First create a Django application inside you project directory. Switch to your project directory and create an application framework ith the command: ./ startapp gmod This will create a directory inside your project drectory named gmod and contains all file scaffolds we will need later.

Creating the models

Now we switch back to our project directory.

./ inspectdb >

This will create a raw with a model for each table and view in the Postgres database. We will need to edit this file a bit with a PERL script.

Each foreign key relation should have a unique name in Django to support reverse relationships. The following perl code will create these unique names. The code rewrites the models in such a way that one could query reverse relations like this:

feature.featureloc_feature_set.all() # returns all feature locations for a given feature

The code will also create an file for linking the models to the admin site (handy for smaller size tables like the organism table.

Perl code:

usage: perl <project> <app>

The resulting files, and should be copied to the <app> directory. Have a look at these files. A model in Django representing a database table looks like this:

class Feature(models.Model):

   feature_id = models.IntegerField(primary_key=True)
   dbxref = models.ForeignKey('Dbxref', related_name="feature_dbxref_set")
   organism = models.ForeignKey('Organism', related_name="feature_organism_set")
   name = models.CharField(max_length=255)
   uniquename = models.TextField()
   residues = models.TextField()
   seqlen = models.IntegerField()
   md5checksum = models.TextField() # This field type is a guess.
   type = models.ForeignKey('Cvterm', related_name="feature_type_set")
   is_analysis = models.BooleanField()
   is_obsolete = models.BooleanField()
   timeaccessioned = models.DateTimeField()
   timelastmodified = models.DateTimeField()
   class Meta:

app_label="<your app name>"

       db_table = u'feature'

creating model specific functions

in Django it is possible to specify so called model methods. These model methods describe the way a model behaves and can add certain functionality to a model. A special model method called __unicode__ describes how to display the standard name of a model instance (representing a record in the database). We use these methods to get something readable while playing with the command line further in this tutorial

We could create this model definition by editing the classes in, but instead we will use a common python pattern. We create a new file called Inside this file we will create all our model methods and link them together inside the special file that is used to initialize the classes in Python.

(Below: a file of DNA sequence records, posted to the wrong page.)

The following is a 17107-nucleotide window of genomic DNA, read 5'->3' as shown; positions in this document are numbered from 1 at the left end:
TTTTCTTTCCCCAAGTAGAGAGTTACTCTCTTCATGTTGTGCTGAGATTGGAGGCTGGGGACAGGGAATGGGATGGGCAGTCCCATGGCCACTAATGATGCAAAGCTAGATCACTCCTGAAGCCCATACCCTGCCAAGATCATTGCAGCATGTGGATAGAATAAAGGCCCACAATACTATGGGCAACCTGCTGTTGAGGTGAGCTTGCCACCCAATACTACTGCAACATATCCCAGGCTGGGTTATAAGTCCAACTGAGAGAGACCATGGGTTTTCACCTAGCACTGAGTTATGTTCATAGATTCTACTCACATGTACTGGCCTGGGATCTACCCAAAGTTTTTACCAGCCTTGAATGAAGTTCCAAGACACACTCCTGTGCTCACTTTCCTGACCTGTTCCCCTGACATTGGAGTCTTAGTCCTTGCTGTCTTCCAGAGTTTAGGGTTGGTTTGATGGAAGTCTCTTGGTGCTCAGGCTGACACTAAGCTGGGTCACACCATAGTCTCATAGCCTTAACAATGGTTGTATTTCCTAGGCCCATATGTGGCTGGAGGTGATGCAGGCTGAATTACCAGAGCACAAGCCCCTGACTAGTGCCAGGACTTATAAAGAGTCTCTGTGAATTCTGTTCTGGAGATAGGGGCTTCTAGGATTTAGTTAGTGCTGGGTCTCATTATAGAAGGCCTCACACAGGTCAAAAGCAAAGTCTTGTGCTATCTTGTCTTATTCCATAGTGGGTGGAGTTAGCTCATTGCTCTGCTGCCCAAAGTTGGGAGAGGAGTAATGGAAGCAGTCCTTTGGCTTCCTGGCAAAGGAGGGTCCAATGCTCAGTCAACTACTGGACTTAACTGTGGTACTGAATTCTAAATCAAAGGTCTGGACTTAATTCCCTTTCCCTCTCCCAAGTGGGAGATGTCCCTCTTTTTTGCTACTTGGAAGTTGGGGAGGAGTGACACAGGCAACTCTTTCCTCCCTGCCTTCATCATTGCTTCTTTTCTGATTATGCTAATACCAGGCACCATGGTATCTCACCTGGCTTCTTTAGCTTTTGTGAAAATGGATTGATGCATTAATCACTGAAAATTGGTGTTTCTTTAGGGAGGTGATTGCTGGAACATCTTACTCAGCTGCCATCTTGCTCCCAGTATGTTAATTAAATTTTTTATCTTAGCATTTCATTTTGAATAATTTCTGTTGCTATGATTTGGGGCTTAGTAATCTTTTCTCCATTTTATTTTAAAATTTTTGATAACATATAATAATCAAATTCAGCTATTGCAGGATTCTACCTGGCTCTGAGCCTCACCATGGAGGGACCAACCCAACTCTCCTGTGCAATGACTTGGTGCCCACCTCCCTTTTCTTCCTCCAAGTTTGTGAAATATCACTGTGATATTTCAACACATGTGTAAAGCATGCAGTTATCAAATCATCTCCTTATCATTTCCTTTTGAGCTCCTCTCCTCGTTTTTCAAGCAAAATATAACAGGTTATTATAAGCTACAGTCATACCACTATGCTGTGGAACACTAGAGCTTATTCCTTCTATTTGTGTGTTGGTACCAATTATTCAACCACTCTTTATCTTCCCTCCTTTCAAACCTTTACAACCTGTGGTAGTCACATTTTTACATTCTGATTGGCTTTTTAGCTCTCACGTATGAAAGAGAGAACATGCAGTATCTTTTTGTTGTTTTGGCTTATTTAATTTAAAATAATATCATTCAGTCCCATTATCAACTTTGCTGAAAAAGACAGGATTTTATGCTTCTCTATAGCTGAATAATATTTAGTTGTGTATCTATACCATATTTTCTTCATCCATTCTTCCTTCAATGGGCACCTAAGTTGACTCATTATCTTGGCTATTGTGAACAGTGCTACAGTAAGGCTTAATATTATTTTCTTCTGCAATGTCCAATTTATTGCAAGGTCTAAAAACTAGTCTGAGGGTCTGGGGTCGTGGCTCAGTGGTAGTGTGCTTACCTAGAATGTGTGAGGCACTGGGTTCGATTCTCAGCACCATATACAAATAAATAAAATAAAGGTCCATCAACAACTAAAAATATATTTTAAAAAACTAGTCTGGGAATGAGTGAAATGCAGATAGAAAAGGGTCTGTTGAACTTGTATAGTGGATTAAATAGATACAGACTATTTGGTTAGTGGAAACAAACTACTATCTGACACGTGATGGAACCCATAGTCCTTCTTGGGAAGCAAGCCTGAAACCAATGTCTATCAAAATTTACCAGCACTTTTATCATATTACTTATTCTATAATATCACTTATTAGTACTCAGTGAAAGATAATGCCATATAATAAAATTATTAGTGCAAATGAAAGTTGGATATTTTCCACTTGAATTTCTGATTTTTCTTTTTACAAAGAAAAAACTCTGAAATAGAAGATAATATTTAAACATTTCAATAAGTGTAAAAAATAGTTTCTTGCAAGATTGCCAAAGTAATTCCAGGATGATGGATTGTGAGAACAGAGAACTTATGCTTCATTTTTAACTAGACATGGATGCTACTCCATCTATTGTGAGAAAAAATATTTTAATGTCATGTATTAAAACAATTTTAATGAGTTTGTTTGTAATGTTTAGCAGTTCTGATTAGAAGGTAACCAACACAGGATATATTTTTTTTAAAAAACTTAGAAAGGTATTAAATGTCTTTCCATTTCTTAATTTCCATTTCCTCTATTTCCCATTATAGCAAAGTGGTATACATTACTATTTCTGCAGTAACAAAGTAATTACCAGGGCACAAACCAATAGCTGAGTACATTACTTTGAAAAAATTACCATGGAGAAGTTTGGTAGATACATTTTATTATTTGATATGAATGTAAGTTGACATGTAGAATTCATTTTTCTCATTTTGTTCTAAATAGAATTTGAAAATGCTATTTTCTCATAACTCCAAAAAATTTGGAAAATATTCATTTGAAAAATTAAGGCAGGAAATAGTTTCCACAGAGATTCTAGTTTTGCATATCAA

1. this file contains all the model methods we will attach to the specific models in the file
  2. one method may be attached to different model adhering to the DRY principle
  3. The line below imports all the Chado models

from <project>.<app>.models import *

  1. this is a generic method definition for model, returning the value of the field called 'name'

def unicode_name(self):


  1. this is a method definition for the 'Organism' model, returning the value of the field called
  2. 'common_name'

def unicode_common_name(self):

   return self.common_name

attaching the model method defnitions to specific models

  1. this file attaches defined methods to specific models
  2. import the model method definitions

from <project>.<app>.modeldefs import *

setattr(Organism, '__unicode__', unicode_common_name)

setattr(Cv, '__unicode__', unicode_name) setattr(Db, '__unicode__', unicode_name) setattr(Cvterm, '__unicode__', unicode_name) setattr(Feature, '__unicode__', unicode_name)

setattr(Featureloc, '__unicode__', location)

link everyling together

in the INSTALLED_APPS section should contain besides the standard settings.

    • note the comma at the last item, this is a python requisite


Once this has been inserted we need to run one other command. From the commandline inside your <project> run ./manage syncdb this will install all the tables necessary for the Django Admin application. You are now ready to continue building a website or run a scripts using the Django framework against a Chado database.

using Django from the command line

(you may want to install Django commandline extentions from )

=== staring an interactive python shell

Inside your project dir ./manage shell

from <project>.<app>.models import *

querying the database

Show all Organisms in the database:


All Features from a specific organism (See for an explanation of all database api methods):


All Features from a specific source feature between a start and stop location:


stacking queries

show me the generated SQL

It is possible to see the SQL Django generates using the follwing commands

Make sure your Django DEBUG setting is set to True. Then, just do this:

>>> from django.db import connection >>> connection.queries

connection.queries is only available if DEBUG is True. It’s a list of dictionaries in order of query execution. Each dictionary has the following:

``sql`` -- The raw SQL statement ``time`` -- How long the statement took to execute, in seconds.

connection.queries includes all SQL statements — INSERTs, UPDATES, SELECTs, etc. Each time your app hits the database, the query will be recorded.

running commandline python scripts using Django for database interaction

Tips and tricks

BioPython interaction

example website